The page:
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University of Toronto Mississauga
Lina Samuel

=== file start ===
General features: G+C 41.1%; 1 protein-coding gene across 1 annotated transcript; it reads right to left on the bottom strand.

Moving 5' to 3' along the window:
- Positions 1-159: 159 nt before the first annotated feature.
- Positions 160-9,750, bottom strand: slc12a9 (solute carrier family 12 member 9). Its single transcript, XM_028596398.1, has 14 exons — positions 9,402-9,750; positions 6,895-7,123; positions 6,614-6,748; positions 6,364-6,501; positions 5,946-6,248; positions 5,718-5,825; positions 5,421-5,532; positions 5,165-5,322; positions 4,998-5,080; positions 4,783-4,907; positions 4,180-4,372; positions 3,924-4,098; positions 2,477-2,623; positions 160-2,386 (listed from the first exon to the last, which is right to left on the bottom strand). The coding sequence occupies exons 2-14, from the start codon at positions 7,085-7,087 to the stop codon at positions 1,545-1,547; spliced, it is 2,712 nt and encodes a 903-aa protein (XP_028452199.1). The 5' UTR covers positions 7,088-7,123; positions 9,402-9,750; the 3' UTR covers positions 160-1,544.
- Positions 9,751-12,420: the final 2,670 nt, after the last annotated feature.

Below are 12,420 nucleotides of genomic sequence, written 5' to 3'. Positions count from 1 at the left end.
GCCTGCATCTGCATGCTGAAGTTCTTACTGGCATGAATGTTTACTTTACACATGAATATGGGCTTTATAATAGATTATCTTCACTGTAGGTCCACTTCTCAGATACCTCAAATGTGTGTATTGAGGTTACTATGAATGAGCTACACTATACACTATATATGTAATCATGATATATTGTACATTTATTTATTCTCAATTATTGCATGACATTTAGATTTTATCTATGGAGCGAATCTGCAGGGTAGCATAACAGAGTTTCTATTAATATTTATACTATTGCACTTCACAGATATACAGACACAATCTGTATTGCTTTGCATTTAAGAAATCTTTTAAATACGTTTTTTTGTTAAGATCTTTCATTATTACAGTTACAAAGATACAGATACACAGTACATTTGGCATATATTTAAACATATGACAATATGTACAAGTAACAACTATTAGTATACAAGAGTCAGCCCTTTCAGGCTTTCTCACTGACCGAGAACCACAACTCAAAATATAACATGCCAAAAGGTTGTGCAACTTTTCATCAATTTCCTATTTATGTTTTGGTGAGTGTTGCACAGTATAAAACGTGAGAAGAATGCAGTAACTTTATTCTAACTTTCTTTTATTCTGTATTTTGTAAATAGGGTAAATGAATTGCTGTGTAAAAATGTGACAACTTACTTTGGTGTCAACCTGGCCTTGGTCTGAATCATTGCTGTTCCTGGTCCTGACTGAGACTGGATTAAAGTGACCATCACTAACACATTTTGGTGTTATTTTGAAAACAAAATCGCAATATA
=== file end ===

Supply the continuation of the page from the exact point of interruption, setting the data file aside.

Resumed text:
1) In what way(s) do conflictMarxist theories challenge the functionalist understanding of the family? Explain. HANEEN ANSWER: To functionalists, like Talcott Parsons (1955), the family is a harmonic system at the heart of society, considered a sacred institution, an equilibrium-based, male-dominated politically conservative institution. George P.Murdock (1949) claimed that the nuclear family is so useful to society that it is inevitable and universal appearing everywhere, the family is universal because it fulfils essential functions for society, Murdoch (1949) says that the nuclear family is universal and natural, (BUT, by taking a cross cultural look at families we see families are diverse, so nuclear family isnt universal), he states 5 functions of the nuclear family include: (1)Sexual regulation, (2)Economic cooperation, (3)Reproduction, (4)Socialization, and (5)Emotional Support. Another functionalist, Bronislaw Malinowski (1913) said the main function of families is nurturing their children. Functionalists have been accused of idealising the family, ignoring conflict and abuse within families, ignoring gender inequality within families, ignoring the rising divorce rates, ignoring growing family diversity, etc. Conflict Marxist is a theoretical perspective that views society as an unequal system that brings about conflict and change. Conflict theory looks at the balance between the order and disorder in the family structure. Conflict Marxist theories challenge the functionalist view of family as a harmonic system, as they view family as a diverse system. For example, the role of the family in maintaining inequalities in male-female relationships is examined. (Marxist Feminism claims that the origins of the nuclear family are situated within the social relations of capitalism). Fundamental assumption, shared with general conflict theory include conflict is a basic element of human social life, and a basic reason for conflict is individuals are motivated to act in accordance with their own interests. People pursue needs, values, goals, and resources that they define as important or desirable to them. According to Conflict Marxist theorists: Different individuals or groups could want different things. This is applicable to the family, for example, children argue about use of television, parents and children disagreeing about issues, etc. Or, different individuals or groups want the same thing, but there is a limited supply of the commodity. For example, men and women compete for time, men not doing housework because it isnt profitable, etc. EXTRA NOTES from lecture and online (I found helpful): Differences between conflict and functionalist: Social-conflict theory focuses on competition between groups. Whereas functionalists focus on balance and stability within a social system, conflict theorists view society as comprised of social relations characterized by inequality and change. Structural functionalism says society as a complex system of interrelated parts working together to maintain stability. Structural Functionalists: emphasis on general functional nature of relationship. www.notesolution.comConflict Marxist Theorists: Agree that the family performs certain functions, BUT emphasis on the way in which these functions are closely linked to the economic structure of any society. Feminist Conflict Marxist Theorists: Interpret the relationship between family and wider society in terms of power relations between men and women, and tend to see institutions like the family in terms of what they do to support a certain structure within capitalist society. Feminists argue that the functionalist view of the expressive and instrumental roles as natural are socially constructed. Feminists disagree with Murdochs idea that the nuclear family is natural, believing that there is no preferable family structure and encourage family diversity. Feminists argue that the functionalist view of the family encourages oppression of women. Marxists argue that the functionalist view of the family views those family structures which support and benefit Capitalism and that the nuclear family is part of the superstructure with the sole purpose of perpetuating a capitalist system. Marxists believe that the family socialises its members to accept the false consciousness that capitalism is good for all and that the government helps the people through healthcare etc. Marxism rejects the functionalist idea that society is based on consensus; they would say that current society is based upon a conflict between the small powerful ruling class and the working majority. Both Marxists and feminists disagree with the functionalist idea that each organ of society exists for the benefit of society itself and for its individual members, they believe that they exist for the benefit of the ruling class of either capitalists or men, respectively. Talcott Parsons states that the 2 main functions of the family in modern society were as safety valve and for socialisation of children and he assigned both these functions to the wife, meaning the wife should relieve the husbands stress when he comes home from work and raise the children. This view has been criticised by the feminists. Talcott Parsons Fit Thesis states that the Modern Nuclear family evolved to meet the needs of an industrial society. However, Parsons theory has been widely criticised and disproved by historical evidence. (Notably studies by Laslett and Anderson. Laslett disproved Parsons idea that the majority lived in extended families before the industrial revolution by using parish records in England from 1564-1821, which showed that only 10% of households were extended families. Andersons study was conducted on a 10% sample of 1851 census data from Preston, which showed that 23% of households were extended families. This evidence seems to suggest that the reverse of Parsons idea of the trend from extended to Nuclear family is true, however, it should be noted that this research is from limited sources. Later Wilmott and Young suggested that Parsons was correct in identifying a general trend; however, the timescale in which he placed his Fit Thesis was incorrect. ) One criticism of the functionalist view of the family comes from radical psychiatry, who argue